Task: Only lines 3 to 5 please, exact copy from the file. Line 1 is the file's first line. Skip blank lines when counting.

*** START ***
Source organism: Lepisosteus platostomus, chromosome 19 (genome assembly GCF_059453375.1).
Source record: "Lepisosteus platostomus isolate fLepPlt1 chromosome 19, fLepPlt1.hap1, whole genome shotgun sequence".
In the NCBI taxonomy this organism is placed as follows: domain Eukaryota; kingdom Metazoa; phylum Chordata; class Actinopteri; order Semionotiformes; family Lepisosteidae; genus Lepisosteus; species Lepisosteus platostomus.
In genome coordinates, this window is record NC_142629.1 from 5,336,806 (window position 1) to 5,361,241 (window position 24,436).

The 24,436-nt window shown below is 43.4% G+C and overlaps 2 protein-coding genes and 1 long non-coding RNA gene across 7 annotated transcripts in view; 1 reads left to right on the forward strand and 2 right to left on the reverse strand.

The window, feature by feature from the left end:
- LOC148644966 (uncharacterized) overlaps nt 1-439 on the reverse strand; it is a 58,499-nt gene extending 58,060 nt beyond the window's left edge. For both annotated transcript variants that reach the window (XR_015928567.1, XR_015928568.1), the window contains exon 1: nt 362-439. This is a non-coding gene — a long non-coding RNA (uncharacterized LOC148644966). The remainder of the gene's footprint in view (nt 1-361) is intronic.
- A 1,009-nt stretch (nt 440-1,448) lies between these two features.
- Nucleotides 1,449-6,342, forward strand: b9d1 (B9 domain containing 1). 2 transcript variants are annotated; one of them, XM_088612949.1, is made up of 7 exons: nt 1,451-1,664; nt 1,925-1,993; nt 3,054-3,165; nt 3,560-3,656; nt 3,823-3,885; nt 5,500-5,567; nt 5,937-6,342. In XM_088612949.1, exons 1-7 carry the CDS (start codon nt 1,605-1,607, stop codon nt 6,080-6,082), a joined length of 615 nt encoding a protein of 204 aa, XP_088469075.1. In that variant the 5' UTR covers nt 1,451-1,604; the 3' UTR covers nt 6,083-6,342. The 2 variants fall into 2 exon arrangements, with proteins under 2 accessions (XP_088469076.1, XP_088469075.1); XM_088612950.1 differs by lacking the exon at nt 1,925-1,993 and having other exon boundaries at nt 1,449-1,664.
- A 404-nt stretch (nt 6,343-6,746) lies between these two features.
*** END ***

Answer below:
In the NCBI taxonomy this organism is placed as follows: domain Eukaryota; kingdom Metazoa; phylum Chordata; class Actinopteri; order Semionotiformes; family Lepisosteidae; genus Lepisosteus; species Lepisosteus platostomus.
In genome coordinates, this window is record NC_142629.1 from 5,336,806 (window position 1) to 5,361,241 (window position 24,436).

The 24,436-nt window shown below is 43.4% G+C and overlaps 2 protein-coding genes and 1 long non-coding RNA gene across 7 annotated transcripts in view; 1 reads left to right on the forward strand and 2 right to left on the reverse strand.